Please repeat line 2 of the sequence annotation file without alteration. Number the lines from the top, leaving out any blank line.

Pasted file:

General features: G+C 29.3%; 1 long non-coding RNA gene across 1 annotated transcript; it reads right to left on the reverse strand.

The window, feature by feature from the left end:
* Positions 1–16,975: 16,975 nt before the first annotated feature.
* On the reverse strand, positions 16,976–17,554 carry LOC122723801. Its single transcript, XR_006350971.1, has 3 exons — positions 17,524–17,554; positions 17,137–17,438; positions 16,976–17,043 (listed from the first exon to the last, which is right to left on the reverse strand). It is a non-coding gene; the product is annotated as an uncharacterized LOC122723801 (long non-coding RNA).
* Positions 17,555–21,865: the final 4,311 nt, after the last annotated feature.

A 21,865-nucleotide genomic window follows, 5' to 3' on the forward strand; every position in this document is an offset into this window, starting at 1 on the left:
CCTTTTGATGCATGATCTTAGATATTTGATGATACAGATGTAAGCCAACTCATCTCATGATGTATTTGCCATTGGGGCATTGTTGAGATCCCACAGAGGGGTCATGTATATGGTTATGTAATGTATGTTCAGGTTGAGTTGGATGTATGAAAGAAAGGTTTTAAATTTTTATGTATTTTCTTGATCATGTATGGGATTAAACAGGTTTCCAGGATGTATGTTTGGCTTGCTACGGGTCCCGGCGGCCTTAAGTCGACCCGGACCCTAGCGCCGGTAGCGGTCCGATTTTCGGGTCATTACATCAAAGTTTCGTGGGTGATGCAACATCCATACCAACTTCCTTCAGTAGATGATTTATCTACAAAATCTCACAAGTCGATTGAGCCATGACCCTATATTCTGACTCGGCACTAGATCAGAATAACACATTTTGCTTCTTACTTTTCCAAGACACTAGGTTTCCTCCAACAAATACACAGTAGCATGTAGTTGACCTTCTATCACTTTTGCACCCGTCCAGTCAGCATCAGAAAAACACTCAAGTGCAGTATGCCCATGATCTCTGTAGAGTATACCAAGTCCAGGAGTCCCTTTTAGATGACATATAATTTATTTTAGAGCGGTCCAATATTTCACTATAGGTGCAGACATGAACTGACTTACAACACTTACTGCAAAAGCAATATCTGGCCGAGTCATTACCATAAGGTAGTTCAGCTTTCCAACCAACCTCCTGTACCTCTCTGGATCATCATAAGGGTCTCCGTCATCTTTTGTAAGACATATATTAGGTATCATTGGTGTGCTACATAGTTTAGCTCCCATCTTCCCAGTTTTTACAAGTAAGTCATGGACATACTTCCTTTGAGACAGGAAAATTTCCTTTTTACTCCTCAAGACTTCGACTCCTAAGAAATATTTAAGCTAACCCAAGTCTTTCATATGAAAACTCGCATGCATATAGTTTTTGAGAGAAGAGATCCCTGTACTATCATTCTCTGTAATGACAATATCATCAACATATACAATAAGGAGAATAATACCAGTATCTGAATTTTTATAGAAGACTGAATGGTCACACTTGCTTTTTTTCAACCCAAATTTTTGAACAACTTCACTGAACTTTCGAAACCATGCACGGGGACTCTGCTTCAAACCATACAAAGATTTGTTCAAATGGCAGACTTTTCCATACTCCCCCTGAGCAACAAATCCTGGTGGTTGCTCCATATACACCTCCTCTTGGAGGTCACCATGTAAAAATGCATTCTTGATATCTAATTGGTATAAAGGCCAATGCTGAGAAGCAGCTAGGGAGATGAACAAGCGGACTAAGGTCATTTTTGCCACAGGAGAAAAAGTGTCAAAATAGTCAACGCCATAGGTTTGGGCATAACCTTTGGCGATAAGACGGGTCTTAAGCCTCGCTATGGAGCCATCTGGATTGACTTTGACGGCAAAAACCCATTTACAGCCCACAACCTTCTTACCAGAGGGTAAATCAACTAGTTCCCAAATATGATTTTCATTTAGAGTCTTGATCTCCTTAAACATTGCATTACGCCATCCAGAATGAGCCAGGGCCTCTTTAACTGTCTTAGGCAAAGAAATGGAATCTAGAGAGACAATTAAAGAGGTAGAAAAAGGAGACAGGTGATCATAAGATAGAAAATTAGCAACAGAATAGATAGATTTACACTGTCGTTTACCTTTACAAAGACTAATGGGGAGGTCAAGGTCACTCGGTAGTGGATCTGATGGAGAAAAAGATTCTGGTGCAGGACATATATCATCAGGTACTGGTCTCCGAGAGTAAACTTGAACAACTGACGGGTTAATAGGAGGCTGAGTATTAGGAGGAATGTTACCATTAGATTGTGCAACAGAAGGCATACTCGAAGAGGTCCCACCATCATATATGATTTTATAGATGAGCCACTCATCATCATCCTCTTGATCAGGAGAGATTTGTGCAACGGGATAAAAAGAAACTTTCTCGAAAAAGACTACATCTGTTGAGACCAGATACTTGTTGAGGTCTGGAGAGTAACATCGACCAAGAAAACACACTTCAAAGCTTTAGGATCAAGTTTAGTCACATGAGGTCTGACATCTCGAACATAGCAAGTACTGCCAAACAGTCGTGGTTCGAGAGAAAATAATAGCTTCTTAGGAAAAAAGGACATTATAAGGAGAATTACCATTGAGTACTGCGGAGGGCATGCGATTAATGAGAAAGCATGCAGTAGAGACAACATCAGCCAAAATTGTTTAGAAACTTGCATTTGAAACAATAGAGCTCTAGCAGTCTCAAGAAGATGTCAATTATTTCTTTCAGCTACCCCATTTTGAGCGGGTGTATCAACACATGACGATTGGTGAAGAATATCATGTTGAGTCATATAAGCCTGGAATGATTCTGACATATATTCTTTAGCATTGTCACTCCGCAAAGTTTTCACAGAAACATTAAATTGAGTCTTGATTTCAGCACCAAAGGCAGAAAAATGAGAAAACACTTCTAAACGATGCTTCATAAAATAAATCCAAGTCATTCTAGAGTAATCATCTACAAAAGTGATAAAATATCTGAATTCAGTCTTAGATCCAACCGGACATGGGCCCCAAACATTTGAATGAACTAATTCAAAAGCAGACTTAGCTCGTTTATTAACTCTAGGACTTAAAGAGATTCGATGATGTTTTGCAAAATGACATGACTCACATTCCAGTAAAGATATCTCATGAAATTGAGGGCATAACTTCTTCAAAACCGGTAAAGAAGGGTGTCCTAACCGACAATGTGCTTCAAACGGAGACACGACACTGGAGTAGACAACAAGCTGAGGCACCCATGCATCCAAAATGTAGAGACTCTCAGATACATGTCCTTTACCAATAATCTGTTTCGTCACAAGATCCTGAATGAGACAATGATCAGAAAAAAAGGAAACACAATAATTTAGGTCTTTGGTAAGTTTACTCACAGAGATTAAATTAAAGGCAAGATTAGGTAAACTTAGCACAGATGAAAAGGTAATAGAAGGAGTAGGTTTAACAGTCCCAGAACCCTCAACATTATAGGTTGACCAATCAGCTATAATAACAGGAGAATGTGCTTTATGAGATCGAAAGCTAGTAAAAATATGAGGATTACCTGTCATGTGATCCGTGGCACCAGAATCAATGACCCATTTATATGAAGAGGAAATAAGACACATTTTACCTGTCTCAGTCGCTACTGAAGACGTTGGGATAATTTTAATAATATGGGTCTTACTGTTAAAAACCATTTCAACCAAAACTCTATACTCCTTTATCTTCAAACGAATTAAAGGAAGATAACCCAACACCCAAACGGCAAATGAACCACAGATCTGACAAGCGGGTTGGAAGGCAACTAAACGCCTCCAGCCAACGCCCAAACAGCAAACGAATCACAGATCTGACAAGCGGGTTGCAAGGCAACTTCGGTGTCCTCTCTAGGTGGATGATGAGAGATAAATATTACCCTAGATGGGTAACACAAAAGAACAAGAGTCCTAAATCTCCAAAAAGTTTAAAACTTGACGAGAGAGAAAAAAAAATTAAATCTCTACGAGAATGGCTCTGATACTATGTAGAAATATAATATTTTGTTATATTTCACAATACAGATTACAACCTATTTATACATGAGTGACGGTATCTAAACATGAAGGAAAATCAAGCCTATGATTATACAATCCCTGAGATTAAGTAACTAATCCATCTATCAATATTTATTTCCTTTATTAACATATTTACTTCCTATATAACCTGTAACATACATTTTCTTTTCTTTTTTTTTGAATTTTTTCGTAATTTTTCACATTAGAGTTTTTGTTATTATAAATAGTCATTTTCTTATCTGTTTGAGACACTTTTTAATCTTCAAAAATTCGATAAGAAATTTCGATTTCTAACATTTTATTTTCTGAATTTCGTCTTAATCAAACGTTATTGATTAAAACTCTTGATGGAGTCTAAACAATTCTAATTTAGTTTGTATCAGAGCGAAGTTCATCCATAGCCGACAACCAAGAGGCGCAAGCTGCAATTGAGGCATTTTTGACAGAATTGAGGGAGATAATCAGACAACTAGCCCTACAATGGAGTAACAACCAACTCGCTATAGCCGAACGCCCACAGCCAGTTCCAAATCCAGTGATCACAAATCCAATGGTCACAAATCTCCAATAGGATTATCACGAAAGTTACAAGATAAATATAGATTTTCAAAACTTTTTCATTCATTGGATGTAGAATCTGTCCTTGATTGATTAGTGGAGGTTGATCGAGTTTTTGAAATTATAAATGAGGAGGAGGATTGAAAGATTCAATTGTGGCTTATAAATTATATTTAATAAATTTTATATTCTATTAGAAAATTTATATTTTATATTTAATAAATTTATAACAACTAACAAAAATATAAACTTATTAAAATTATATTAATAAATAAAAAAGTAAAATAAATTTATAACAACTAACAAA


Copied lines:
The window, feature by feature from the left end: